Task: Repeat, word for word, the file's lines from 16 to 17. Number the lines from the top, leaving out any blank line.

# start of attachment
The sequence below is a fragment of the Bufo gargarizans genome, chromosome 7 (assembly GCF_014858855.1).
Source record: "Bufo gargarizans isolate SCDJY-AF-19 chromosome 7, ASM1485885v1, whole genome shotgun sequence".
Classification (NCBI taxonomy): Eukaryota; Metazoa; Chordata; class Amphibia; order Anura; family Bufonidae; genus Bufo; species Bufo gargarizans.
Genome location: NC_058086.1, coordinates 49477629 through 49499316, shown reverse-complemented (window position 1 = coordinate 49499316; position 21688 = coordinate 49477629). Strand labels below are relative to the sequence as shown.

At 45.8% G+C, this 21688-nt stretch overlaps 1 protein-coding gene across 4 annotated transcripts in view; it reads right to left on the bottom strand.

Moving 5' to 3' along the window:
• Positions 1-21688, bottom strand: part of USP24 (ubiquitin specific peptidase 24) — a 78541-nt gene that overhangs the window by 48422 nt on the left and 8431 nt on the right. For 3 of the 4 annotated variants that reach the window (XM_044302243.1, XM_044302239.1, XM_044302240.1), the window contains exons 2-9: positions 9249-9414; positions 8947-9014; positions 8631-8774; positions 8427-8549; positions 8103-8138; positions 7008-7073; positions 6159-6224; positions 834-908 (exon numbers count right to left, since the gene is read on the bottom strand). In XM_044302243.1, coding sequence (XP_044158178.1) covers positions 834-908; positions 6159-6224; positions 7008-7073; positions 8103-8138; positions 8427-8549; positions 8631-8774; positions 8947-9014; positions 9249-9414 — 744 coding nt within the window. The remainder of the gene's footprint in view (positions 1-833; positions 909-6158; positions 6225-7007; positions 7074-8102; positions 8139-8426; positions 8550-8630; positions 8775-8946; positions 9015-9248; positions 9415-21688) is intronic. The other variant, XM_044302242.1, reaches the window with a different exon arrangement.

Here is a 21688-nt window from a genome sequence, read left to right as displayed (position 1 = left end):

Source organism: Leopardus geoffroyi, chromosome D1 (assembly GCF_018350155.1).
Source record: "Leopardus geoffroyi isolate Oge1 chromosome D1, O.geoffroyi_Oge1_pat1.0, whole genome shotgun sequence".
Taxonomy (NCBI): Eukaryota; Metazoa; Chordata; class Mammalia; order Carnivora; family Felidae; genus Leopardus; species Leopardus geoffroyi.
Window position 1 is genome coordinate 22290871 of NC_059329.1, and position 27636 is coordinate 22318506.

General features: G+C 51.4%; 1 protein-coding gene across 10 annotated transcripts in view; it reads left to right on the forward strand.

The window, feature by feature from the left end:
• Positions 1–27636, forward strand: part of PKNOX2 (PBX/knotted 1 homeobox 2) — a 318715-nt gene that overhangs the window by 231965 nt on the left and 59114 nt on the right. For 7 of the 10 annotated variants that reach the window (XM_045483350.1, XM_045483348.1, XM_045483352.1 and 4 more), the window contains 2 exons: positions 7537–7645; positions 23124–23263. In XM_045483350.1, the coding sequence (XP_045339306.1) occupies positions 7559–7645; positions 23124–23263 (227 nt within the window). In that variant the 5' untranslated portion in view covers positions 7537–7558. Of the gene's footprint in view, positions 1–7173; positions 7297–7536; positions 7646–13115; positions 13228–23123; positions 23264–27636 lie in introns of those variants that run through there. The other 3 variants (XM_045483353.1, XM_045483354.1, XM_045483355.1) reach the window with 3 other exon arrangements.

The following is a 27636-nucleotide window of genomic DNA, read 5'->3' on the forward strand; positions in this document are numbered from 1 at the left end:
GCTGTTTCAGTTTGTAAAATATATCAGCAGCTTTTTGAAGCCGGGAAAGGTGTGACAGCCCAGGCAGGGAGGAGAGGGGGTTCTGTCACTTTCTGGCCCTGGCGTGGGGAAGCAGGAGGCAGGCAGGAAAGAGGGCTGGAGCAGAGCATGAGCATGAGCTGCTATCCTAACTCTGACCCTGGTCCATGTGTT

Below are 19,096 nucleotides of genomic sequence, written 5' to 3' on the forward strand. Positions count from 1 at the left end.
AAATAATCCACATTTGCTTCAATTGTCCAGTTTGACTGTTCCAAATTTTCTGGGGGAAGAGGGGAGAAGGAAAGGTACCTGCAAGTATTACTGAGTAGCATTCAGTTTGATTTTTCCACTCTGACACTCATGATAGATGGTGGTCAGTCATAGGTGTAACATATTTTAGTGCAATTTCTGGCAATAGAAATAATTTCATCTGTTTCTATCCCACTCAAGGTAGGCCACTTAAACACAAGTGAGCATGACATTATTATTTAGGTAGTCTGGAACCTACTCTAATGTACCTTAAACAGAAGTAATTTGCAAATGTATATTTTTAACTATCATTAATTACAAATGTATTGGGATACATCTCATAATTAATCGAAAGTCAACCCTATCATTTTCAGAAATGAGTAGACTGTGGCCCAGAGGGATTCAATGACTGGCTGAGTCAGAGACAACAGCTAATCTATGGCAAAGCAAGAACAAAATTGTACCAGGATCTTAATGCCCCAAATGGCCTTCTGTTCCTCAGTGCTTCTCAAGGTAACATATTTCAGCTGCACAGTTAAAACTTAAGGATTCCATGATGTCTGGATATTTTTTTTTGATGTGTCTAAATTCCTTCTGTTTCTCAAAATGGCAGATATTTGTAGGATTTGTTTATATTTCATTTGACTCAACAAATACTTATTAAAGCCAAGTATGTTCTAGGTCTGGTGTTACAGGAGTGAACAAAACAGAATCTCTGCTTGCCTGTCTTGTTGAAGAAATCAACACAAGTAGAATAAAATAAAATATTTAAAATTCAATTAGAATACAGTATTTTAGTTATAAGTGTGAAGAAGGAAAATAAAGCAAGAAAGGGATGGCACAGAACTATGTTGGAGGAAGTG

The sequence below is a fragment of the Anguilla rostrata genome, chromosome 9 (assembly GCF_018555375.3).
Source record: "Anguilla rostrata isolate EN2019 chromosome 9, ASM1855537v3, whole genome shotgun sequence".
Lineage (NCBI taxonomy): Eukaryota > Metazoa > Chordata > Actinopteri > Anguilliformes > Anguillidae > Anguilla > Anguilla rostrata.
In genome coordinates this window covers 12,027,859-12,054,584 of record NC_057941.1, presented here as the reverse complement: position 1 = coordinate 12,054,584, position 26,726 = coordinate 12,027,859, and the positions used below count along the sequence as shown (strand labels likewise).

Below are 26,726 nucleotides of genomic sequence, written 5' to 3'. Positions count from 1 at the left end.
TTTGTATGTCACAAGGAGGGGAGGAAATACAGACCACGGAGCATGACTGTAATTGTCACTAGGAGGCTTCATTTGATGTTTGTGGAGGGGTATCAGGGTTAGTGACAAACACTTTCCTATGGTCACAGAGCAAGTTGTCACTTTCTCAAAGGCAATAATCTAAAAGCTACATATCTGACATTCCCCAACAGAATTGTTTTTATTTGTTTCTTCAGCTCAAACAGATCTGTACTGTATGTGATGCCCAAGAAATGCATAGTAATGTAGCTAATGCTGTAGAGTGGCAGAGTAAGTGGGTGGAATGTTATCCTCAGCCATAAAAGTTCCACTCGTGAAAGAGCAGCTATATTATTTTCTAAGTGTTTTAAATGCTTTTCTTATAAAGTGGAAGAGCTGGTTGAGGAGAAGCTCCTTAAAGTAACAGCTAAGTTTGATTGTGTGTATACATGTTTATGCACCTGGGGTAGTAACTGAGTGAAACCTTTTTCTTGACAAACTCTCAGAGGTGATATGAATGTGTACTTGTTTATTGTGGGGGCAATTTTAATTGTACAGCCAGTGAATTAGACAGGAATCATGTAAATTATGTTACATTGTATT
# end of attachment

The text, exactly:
The following is a 27636-nucleotide window of genomic DNA, read 5'->3' on the forward strand; positions in this document are numbered from 1 at the left end:
GCTGTTTCAGTTTGTAAAATATATCAGCAGCTTTTTGAAGCCGGGAAAGGTGTGACAGCCCAGGCAGGGAGGAGAGGGGGTTCTGTCACTTTCTGGCCCTGGCGTGGGGAAGCAGGAGGCAGGCAGGAAAGAGGGCTGGAGCAGAGCATGAGCATGAGCTGCTATCCTAACTCTGACCCTGGTCCATGTGTT